With the strong tradition of the New England, and Willow, Oak, and Pine Tree coins of the 17th century, it should be no surprise that the State of Massachusetts, under the new post revolutionary Confederation, was in the vanguard for implementing its own coinage program. Unlike other states that sold minting franchises to a private group, the Massachusetts mint would, potentially, turn a profit for the Commonwealth. At least, that was the report given to Governor Hancock and the General Court on June 7, 1786. The report stated that the minting of copper coins would produce a significant profit of up to 90% for Massachusetts! After much debate, on October 16, 1786, "An Act for establishing a Mint for the coinage of Gold, Silver and Copper" was passed by the Massachusetts House of Representatives. The following day, the Act passed the Senate and was signed by the Governor into law.

Captain Joshua Wetherle, a Boston goldsmith, was appointed mintmaster for the mint building that was constructed in the rear of his property on Washington Street. Initial dyes for the copper coins were made by Joseph Callender, also of Boston; an engraver who had apprenticed under Paul Revere. After the state decided that Callender's fees were too high, they awarded the contract to Jacob Perkins of Newburyport, Massachusetts. This would ultimately result in several die variations of the cents and half cents. These were the first coins to utilize the denominations, CENT and HALF CENT as established by Congress in July 1785.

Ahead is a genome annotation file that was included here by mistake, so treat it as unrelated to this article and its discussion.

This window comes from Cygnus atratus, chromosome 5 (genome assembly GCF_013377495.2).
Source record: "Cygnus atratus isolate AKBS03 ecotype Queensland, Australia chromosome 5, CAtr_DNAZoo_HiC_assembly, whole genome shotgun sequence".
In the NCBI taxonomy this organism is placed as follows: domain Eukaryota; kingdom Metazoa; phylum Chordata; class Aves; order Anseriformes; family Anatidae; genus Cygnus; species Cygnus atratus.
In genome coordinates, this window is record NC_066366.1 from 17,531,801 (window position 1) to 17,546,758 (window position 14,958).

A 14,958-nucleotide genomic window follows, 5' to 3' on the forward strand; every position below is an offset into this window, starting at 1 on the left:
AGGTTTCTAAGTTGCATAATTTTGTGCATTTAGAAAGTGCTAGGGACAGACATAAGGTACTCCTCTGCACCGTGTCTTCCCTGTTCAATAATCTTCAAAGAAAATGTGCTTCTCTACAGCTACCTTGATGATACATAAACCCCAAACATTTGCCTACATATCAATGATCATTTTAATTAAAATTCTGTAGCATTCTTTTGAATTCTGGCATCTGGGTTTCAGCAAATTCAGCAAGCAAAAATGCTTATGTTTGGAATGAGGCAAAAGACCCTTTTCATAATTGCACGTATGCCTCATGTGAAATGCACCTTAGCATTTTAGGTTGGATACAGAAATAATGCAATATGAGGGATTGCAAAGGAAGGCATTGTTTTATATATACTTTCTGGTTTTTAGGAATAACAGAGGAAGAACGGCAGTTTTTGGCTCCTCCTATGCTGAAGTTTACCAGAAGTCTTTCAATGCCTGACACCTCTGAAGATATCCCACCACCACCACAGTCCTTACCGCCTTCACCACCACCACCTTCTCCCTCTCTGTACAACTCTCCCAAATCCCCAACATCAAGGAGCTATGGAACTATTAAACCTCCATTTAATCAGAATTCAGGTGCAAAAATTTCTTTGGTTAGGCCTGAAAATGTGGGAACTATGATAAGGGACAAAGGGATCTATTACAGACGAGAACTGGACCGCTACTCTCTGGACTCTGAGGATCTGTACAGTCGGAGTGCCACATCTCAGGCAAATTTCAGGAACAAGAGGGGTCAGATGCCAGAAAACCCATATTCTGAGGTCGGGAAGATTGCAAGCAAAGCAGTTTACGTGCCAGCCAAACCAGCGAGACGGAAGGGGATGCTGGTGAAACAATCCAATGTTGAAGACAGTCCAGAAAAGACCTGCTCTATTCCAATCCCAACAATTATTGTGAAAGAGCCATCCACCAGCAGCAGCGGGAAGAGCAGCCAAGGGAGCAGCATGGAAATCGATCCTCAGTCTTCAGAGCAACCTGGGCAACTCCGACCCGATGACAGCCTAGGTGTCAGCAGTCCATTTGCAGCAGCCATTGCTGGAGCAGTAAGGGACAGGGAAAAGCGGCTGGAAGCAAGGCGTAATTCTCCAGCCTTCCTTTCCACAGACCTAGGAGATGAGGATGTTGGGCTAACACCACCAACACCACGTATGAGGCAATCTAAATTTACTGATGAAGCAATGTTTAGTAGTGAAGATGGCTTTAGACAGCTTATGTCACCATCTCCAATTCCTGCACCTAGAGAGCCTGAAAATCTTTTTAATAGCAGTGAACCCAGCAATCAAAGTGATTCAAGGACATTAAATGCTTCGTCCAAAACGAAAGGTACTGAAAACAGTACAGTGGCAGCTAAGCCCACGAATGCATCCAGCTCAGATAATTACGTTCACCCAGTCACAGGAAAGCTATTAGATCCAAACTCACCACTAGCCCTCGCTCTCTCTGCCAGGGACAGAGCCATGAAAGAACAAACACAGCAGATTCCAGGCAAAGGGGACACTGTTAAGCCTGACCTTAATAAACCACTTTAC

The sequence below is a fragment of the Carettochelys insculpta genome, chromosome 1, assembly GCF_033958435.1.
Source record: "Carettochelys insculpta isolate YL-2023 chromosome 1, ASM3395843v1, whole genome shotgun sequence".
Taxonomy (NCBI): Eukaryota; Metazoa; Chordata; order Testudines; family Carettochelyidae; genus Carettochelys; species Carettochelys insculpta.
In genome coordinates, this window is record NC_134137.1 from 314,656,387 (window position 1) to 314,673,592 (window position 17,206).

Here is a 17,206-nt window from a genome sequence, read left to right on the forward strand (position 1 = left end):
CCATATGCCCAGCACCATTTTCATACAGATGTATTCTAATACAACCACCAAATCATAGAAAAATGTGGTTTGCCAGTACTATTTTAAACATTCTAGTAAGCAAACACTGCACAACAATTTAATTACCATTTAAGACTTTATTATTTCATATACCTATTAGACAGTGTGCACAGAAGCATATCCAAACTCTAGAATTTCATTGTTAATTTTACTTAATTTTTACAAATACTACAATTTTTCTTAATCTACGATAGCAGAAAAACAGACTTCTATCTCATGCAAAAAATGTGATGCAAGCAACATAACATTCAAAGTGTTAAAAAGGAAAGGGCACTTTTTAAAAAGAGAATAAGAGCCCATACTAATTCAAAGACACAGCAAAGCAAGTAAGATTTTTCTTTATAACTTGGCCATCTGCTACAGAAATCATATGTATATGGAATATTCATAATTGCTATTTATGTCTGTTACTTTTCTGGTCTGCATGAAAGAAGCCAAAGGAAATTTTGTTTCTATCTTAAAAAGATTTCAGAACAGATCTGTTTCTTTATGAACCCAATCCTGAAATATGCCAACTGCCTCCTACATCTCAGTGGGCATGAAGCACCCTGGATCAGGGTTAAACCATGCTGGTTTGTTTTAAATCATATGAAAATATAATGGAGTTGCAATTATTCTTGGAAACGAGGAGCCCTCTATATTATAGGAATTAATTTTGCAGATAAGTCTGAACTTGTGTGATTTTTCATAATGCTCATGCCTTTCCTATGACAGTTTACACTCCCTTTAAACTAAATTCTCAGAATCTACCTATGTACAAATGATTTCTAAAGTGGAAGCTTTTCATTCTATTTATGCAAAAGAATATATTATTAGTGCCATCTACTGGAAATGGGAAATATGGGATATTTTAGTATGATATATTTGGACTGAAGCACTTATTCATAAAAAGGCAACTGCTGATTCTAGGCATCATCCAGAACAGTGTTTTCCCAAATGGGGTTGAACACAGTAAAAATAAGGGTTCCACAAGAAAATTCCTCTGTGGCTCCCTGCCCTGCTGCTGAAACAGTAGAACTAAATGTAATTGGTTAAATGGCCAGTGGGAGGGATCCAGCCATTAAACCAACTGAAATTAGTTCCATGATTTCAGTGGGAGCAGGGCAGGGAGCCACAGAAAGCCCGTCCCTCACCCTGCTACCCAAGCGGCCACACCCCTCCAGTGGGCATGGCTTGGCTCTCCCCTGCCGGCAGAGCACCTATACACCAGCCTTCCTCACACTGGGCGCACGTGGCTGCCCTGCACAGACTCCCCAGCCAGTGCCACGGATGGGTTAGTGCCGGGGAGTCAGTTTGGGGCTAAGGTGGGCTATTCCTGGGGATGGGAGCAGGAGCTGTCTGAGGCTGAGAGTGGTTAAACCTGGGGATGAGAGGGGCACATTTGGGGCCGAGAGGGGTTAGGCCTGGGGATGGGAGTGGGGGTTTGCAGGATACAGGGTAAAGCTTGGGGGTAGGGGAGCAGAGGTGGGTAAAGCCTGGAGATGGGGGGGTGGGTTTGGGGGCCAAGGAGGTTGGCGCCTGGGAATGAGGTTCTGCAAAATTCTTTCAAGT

The Cents and Half Cents were of proper and consistent weight and were well struck featuring the device of a Massachusett Indian holding a bow and arrow with a star above (as featured on the state seal to this day), and the legend "Massachusetts" on the obverse. The reverse featured an eagle with wings spread and the legend "Massachusetts", along with the date and denomination. These coins, struck in 1787 and 1788, circulated extensively throughout America for several decades. The Massachusetts mint was closed by the state when an audit revealed that the cost of making a coin was equal to double its face value!